Summertime is Here!
Keeping our Homes Cool and Using Solar Cookers
by Bob Banner
In May there was a day that was unusually hot so I decided to do what I did in the summertime when I lived on a farm in Templeton, in a triple wide mobile home with some friends. It became my job to keep the house cool since I was the one who worked at home while the others worked in air-conditioned offices. So, this is my story for people who live here at Creekside (Mobile Home Estates) when those really hot days occasionally sneak up on us in SLO.
If I know it’s going to be relatively hot the next day, the night before I open all the windows to cool down the entire house and then at around 6-7am I close everything. Close the windows, the curtains and make it as dark as possible. This will guarantee keeping the house cool throughout the day. Depending on the type of installation you have, I typically open up everything around 3-5pm depending on the winds and how hot it is. Rather than using air conditioning or trying to stay cool while the hot air is coming in through open windows, try it and see how it works for you. My roommates were always delighted if they came home for lunch and realized how cool the house was, just like their air-conditioned offices.
On another note about conserving energy as well as cutting back on the utility bills is using a solar oven to cook food during the day. It’s fun and quick and why would someone want to use the oven inside in an already warm house?! Well, of course, I did sometimes in my younger days but now I’ve gotten a bit smarter with my energy uses. In a pot I put in some potatoes, eggs, maybe a yam or whatever else is lying around at the time. On other days I may put a spaghetti squash or butternut squash in the pot as well.
I put the pot inside the solar cooker that actually has room for two pots. I find a nice place where the sun will hit for about 4-5 hours. I set it out in the morning, aim it toward the sun and in about 3 to 5 hours I have cooked veggies ready to be made into potato salad or for the butternut squash a perfect vegetable for some delicious soups.
Some solar cookers have wings which means you have to aim it toward the sun and periodically move the cooker as the sun moves. I purchased the cheaper model without the wings and I simply put it in the middle of where the sun is and where it will be in about 3 to 5 hours. It might not get hot enough for some foods but it’s perfect for my purposes. That way I don’t have to check it periodically. I’m lazy in a good way so I can put it out at 8 or 9am and when I come home around 4 to 5 it is definitely cooked, unless of course it’s been a cloudy day all day long. And even if it’s a bit overcooked it still is great for a potato salad where you can add raw vegetables, sauces, herbs, etc.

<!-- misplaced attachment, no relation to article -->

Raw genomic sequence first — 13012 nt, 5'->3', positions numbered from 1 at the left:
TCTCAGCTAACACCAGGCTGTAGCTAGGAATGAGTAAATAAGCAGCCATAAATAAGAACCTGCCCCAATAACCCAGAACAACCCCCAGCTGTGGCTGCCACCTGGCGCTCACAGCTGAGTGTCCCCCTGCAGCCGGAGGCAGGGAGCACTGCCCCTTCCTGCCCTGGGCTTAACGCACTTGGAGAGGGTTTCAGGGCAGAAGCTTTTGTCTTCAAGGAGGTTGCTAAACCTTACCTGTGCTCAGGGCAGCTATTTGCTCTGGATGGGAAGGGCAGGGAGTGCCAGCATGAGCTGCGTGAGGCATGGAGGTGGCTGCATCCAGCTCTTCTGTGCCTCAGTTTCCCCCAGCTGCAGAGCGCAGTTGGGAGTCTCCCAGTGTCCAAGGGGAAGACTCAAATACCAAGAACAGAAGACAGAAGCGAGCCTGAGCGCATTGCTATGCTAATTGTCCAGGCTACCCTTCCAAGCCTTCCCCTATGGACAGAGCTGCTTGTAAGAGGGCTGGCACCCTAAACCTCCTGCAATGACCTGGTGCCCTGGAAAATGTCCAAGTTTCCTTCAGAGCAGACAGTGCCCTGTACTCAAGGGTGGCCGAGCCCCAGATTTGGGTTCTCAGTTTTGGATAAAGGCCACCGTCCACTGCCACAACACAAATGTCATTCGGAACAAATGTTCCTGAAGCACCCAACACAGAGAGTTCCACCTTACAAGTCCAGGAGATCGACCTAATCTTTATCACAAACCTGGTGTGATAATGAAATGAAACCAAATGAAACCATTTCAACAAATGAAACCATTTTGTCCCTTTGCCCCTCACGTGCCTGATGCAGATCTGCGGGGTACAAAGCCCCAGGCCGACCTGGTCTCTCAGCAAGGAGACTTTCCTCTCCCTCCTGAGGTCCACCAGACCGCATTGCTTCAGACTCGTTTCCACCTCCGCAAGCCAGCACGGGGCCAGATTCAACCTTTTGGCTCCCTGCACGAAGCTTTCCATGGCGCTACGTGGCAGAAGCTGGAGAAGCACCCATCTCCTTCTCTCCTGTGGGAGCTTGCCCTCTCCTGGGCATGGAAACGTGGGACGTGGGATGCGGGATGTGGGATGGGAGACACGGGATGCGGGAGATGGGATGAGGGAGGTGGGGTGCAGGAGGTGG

The temperature ranges from 200º to 225°, the ones with the wings with direct sun will go from 250º to 275º (or more depending on the one you purchase). I purchased mine from the Solar Sun Society (solarovens.org); it’s the one primarily used by Afghan women since it is very light weight. They of course are now using solar ovens to help reduce the use of their dwindling resources of trees being used for firewood. Since we have this remarkable source of energy, why not use it!
On another note of being green, I think it’s wonderful that Creekside has a recycling program. Now we need a composting area or green waste so it doesn’t all have to go to the landfill. There’s a number of easy compost makers that one can purchase through the city or online and sometimes even burying it deep enough in one’s garden does wonders for making healthy soil from what we consider waste. In nature there is no such thing as waste. Waste equals Food!
Keeping cool and learning more about how to be sustainable more often is also cool. Not only is it good for humans, the planet and other species, but much of the time it’s also less expensive. Save the money so we can continue doing what we really love to do.
Solar Cooking Class:
The next Solar Cooking Class is on Saturday, October 15, 12:30pm-2 pm @ Davies Farm 5009 Jesperson Rd. in SLOFor more information call: 805-458-1241